7 of the best phone interview tips, according to hiring professionals
Here's how to ace the introductory interview and make it to the next round.
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When it comes to phone interviews, you can’t slack on interview etiquette just because it doesn’t require meeting face-to-face with a potential employer. Sure, these introductory calls can usually be done from the comfort of your home, but that doesn’t mean you can lay in bed and answer the call like it’s your mom calling to ask how your day was.
Phone interviews are a standard starting point for many jobs, and hiring managers and recruiters alike are trying to put a personality to a résumé while sussing out whether or not you’re fit for the position (or for the next round of interviewing). They’re also, realistically, trying to weed people out of the pile. And right now, to help stop the spread of coronavirus (COVID-19), more and more companies are resorting to phone and video interviews to safely assess potential new employees from afar.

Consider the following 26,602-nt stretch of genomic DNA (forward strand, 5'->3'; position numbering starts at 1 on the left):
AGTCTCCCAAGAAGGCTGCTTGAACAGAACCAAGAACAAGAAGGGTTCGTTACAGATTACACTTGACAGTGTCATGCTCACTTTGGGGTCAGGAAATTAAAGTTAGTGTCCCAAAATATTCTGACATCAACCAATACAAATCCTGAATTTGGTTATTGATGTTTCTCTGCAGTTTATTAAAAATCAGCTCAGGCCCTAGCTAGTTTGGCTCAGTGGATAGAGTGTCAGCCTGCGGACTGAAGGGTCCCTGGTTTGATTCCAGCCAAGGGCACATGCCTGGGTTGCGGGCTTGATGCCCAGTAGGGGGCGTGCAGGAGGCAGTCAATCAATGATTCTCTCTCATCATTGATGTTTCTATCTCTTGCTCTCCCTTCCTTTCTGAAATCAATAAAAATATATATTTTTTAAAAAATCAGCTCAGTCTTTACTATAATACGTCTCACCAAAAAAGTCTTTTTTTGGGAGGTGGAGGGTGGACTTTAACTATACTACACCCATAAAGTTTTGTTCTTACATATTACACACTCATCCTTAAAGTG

While sitting on your cell phone rattling off your skills may not be the most exciting part of getting a new job, knowing how to ace a phone interview is a skill that will serve you throughout your career. Think of these as the gateway to your new company and a chance for you to learn more about the position, too.
For phone interview tips that will help you knock it out of the park (and get that hiring manager to remember you), we talked to career experts and got their advice.
Phone interview tips:
1. Do your research.
If you’re wondering how to prepare for a phone interview—or any interview for that matter—the first step is making sure to do your research.